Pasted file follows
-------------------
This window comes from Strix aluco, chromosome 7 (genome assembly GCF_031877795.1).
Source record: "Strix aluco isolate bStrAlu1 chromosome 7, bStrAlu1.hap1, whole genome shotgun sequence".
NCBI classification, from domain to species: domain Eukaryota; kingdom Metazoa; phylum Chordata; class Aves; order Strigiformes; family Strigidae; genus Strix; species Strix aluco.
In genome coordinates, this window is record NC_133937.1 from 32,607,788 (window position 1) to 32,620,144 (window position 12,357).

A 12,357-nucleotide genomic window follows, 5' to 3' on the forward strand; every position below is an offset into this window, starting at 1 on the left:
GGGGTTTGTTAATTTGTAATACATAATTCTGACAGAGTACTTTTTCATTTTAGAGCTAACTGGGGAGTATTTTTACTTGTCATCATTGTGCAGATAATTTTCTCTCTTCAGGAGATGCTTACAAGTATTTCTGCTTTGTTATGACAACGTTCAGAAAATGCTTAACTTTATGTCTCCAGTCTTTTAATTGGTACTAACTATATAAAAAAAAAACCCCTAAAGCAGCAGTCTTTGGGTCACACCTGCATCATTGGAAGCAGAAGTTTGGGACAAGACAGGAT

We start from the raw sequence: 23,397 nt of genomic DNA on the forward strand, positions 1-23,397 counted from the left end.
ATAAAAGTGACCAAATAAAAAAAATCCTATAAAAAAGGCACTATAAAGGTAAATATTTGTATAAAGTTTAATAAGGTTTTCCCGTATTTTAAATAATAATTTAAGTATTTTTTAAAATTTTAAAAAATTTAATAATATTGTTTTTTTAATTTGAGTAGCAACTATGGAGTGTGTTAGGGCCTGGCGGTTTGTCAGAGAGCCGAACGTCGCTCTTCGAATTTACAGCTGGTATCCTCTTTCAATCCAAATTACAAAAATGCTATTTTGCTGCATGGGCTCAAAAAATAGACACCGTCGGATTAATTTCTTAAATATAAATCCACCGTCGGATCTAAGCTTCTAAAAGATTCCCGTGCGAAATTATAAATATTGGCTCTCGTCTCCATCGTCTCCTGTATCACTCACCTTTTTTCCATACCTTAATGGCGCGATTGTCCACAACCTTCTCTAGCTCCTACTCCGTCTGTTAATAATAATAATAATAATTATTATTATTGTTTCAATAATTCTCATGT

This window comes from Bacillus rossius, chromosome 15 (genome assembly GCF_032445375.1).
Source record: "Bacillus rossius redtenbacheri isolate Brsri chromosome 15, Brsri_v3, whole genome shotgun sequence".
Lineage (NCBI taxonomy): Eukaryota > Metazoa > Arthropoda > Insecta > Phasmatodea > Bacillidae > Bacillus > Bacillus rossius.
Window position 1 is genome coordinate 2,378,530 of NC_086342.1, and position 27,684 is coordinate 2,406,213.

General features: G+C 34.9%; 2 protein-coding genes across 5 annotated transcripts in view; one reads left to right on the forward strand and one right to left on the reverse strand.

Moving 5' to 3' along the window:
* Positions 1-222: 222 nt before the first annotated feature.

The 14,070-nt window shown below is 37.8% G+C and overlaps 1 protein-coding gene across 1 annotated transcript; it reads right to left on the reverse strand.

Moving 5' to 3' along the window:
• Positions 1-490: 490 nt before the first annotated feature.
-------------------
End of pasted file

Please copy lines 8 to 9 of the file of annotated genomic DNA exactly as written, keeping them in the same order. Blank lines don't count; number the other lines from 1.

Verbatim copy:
ATAAAAGTGACCAAATAAAAAAAATCCTATAAAAAAGGCACTATAAAGGTAAATATTTGTATAAAGTTTAATAAGGTTTTCCCGTATTTTAAATAATAATTTAAGTATTTTTTAAAATTTTAAAAAATTTAATAATATTGTTTTTTTAATTTGAGTAGCAACTATGGAGTGTGTTAGGGCCTGGCGGTTTGTCAGAGAGCCGAACGTCGCTCTTCGAATTTACAGCTGGTATCCTCTTTCAATCCAAATTACAAAAATGCTATTTTGCTGCATGGGCTCAAAAAATAGACACCGTCGGATTAATTTCTTAAATATAAATCCACCGTCGGATCTAAGCTTCTAAAAGATTCCCGTGCGAAATTATAAATATTGGCTCTCGTCTCCATCGTCTCCTGTATCACTCACCTTTTTTCCATACCTTAATGGCGCGATTGTCCACAACCTTCTCTAGCTCCTACTCCGTCTGTTAATAATAATAATAATAATTATTATTATTGTTTCAATAATTCTCATGT

This window comes from Bacillus rossius, chromosome 15 (genome assembly GCF_032445375.1).